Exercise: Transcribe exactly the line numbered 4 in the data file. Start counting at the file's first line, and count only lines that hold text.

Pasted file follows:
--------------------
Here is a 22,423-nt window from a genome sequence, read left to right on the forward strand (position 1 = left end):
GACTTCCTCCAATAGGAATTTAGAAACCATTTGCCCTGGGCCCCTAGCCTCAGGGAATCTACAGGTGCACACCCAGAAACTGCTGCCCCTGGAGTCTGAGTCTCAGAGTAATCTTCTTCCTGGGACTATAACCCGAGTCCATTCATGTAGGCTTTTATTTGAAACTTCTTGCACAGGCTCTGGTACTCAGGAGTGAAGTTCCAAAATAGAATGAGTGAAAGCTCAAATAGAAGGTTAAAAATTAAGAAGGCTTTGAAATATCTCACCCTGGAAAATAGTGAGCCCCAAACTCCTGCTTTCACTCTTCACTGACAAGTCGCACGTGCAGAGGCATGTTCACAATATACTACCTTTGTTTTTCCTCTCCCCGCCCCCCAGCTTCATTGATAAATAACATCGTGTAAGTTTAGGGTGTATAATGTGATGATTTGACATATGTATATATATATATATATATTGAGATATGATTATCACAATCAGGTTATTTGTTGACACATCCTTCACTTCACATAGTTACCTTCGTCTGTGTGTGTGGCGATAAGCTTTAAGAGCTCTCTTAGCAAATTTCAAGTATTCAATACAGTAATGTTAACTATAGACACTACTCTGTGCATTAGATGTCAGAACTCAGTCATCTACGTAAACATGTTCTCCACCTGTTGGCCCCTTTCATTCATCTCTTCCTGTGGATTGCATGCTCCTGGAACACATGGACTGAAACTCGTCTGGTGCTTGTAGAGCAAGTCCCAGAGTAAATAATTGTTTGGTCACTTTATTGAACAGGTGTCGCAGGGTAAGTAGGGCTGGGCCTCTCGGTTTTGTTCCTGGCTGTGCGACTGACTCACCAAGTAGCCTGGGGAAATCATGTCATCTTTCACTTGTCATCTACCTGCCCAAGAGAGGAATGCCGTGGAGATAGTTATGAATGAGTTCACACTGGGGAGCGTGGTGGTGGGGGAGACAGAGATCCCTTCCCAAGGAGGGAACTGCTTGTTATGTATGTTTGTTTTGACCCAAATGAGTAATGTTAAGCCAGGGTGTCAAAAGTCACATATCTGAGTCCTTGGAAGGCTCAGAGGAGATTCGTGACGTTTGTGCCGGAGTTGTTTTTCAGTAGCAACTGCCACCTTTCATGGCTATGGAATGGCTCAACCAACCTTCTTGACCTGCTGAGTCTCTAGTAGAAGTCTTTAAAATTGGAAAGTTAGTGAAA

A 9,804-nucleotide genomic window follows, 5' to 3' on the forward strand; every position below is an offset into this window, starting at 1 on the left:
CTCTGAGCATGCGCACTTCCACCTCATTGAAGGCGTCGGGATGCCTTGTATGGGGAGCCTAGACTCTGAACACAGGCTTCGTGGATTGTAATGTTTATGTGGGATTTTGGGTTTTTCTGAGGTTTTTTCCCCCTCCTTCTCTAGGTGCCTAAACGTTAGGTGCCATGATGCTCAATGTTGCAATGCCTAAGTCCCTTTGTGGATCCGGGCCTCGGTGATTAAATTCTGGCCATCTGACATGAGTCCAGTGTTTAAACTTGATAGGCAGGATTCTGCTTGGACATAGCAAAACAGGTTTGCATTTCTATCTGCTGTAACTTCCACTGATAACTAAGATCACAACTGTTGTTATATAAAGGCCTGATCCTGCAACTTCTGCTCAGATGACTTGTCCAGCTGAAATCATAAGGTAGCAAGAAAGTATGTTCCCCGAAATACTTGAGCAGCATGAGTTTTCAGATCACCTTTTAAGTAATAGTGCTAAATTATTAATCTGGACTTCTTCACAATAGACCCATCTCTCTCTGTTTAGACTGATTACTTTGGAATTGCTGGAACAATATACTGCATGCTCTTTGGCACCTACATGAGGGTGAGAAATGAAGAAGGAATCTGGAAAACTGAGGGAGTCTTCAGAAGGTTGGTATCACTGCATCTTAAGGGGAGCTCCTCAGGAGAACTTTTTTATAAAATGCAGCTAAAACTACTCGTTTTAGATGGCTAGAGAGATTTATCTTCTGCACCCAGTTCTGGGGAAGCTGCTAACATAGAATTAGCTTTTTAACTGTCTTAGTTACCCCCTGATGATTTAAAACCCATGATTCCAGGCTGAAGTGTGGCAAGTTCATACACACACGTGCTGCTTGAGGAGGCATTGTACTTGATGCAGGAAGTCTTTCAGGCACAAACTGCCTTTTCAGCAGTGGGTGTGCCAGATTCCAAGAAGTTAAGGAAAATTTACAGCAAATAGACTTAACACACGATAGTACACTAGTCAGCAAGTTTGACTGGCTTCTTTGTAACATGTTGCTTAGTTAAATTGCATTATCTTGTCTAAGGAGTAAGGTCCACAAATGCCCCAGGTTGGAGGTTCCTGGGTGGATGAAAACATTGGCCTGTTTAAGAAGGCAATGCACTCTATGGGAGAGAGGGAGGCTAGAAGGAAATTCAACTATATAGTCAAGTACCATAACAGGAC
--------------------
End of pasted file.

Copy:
CTCTGAGCATGCGCACTTCCACCTCATTGAAGGCGTCGGGATGCCTTGTATGGGGAGCCTAGACTCTGAACACAGGCTTCGTGGATTGTAATGTTTATGTGGGATTTTGGGTTTTTCTGAGGTTTTTTCCCCCTCCTTCTCTAGGTGCCTAAACGTTAGGTGCCATGATGCTCAATGTTGCAATGCCTAAGTCCCTTTGTGGATCCGGGCCTCGGTGATTAAATTCTGGCCATCTGACATGAGTCCAGTGTTTAAACTTGATAGGCAGGATTCTGCTTGGACATAGCAAAACAGGTTTGCATTTCTATCTGCTGTAACTTCCACTGATAACTAAGATCACAACTGTTGTTATATAAAGGCCTGATCCTGCAACTTCTGCTCAGATGACTTGTCCAGCTGAAATCATAAGGTAGCAAGAAAGTATGTTCCCCGAAATACTTGAGCAGCATGAGTTTTCAGATCACCTTTTAAGTAATAGTGCTAAATTATTAATCTGGACTTCTTCACAATAGACCCATCTCTCTCTGTTTAGACTGATTACTTTGGAATTGCTGGAACAATATACTGCATGCTCTTTGGCACCTACATGAGGGTGAGAAATGAAGAAGGAATCTGGAAAACTGAGGGAGTCTTCAGAAGGTTGGTATCACTGCATCTTAAGGGGAGCTCCTCAGGAGAACTTTTTTATAAAATGCAGCTAAAACTACTCGTTTTAGATGGCTAGAGAGATTTATCTTCTGCACCCAGTTCTGGGGAAGCTGCTAACATAGAATTAGCTTTTTAACTGTCTTAGTTACCCCCTGATGATTTAAAACCCATGATTCCAGGCTGAAGTGTGGCAAGTTCATACACACACGTGCTGCTTGAGGAGGCATTGTACTTGATGCAGGAAGTCTTTCAGGCACAAACTGCCTTTTCAGCAGTGGGTGTGCCAGATTCCAAGAAGTTAAGGAAAATTTACAGCAAATAGACTTAACACACGATAGTACACTAGTCAGCAAGTTTGACTGGCTTCTTTGTAACATGTTGCTTAGTTAAATTGCATTATCTTGTCTAAGGAGTAAGGTCCACAAATGCCCCAGGTTGGAGGTTCCTGGGTGGATGAAAACATTGGCCTGTTTAAGAAGGCAATGCACTCTATGGGAGAGAGGGAGGCTAGAAGGAAATTCAACTATATAGTCAAGTACCATAACAGGAC